“This is a serious offense from which we strongly distance ourselves,” stated cross-country skiing chief Espen Bjervig, “but at the same time, this is a person, and a tragedy for Northug. We have to separate the offense from the person.”

Fellow top skiers like Anders Aukland, Finn-Hågen Krogh and Didrik Tønseth were also full of sympathy, claiming that “now Petter needs support and that people don’t cut him off,” and that “it’s clear Petter has problems.” “This is just really sad,” Krogh told Trønder-Avisa, the newspaper in Northug’s native Trøndelag. “We hope things will go well for Petter.”

‘What have you done?’
Kjetil Skogrand, a former state secretary who’s now a partner in Rud Pedersen Public Affairs, noted how only the government minister in charge of culture and sports, Abid Raja of the Liberal Party, seemed upset with Northug and publicly criticized his speeding and cocaine possession. “I thought, no, no Petter, what have you done?” Raja told Aftenposten. “It’s only been a few years since the last time, and we all forgave him. Now there’s nothing to admire when he’s speeding and caught with cocaine at home.”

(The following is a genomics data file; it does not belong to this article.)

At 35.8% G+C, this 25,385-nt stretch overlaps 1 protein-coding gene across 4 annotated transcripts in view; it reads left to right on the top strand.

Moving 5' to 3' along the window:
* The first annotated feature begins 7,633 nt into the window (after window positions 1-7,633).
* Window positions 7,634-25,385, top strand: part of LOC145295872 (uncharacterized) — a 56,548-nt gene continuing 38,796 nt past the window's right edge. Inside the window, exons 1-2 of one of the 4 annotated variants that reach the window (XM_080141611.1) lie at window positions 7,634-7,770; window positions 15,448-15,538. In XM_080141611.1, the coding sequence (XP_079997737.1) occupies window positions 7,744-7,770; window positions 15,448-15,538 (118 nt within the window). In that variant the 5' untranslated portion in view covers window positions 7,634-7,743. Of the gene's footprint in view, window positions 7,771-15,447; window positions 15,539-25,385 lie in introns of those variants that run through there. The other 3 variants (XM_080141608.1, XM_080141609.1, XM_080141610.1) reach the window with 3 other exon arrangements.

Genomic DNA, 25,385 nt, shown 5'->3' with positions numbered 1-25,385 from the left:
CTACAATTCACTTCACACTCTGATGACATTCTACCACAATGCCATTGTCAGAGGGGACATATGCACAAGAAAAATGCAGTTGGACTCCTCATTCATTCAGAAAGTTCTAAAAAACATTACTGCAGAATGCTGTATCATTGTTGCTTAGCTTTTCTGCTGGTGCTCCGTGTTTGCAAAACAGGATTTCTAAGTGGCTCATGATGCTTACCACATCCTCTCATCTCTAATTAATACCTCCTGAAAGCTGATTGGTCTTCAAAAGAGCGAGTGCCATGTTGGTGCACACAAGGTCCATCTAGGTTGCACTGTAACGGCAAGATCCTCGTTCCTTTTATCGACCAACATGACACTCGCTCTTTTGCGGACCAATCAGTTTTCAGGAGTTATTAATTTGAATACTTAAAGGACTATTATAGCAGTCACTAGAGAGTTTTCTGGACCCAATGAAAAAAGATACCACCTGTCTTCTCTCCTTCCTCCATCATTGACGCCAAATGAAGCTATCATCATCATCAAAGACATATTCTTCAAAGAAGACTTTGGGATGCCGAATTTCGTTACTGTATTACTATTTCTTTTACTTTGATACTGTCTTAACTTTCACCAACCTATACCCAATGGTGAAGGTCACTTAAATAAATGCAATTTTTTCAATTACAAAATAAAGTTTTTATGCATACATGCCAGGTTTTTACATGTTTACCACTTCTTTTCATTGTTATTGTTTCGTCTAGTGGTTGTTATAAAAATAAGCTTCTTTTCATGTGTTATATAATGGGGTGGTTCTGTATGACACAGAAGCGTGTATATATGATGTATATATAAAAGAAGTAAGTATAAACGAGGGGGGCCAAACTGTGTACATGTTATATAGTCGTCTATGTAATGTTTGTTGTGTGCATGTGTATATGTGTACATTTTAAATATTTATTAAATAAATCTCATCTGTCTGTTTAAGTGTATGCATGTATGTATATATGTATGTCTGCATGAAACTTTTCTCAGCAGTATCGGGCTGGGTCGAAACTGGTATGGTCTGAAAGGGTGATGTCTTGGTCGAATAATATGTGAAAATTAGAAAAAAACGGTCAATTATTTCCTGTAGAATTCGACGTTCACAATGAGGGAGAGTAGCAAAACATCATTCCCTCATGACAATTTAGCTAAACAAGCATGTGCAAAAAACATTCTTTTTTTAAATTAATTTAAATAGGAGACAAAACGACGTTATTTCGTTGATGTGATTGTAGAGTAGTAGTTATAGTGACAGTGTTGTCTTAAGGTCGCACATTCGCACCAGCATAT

Raja, however, was quickly criticized by political rivals in the Labour Party, who also adopted the stakkars Petter (poor Petter) line and suggested it was wrong to criticize someone who needs help. Others claimed he’s still a “good boy,” while Skogrand pointed out that Northug is now 34 years old.

Petter Northug had at least some success with his biography that sold briskly in 2018.  PHOTO: Pilar Forlag

There have been warning signs since Northug retired from professional skiing and even broke ties with long-time manager Terje Hallan, described as a respected businessman. Northug launched his own brand for glasses and sunglasses and became an “expert commentator” for TV2, but there were reports of excessive partying with few if any around to say “stop,” wrote Jan Petter Saltvedt, sports commentator for state broadcaster NRK.

On Monday Northug’s defense attorney Halvard Helle told NRK that “Petter is down in the dumps, he’s in the cellar. He has folks around him and will receive necessary health care follow-ups.” He’s been formally charged with driving while under the influence, speeding and possession of narcotics, according to prosecutor Silje Bergsjolmen in the Øst Police District.

At least one local traffic safety organization said he now feared young people who’ve viewed Northug as an idol may think it’s okay to drive at breakneck speeds. “It’s absolutely terrible when such a role model drives nearly 60 kilometers over the speed limit and was under the influence,” Henrik Pettersen Sunde, spokesman for Ung i trafikken told NRK. “You’re putting yourself and others in danger. Fortunately nothing happened here, but I hope folks realize how serious this really is.”

NewsInEnglish.no/Nina Berglund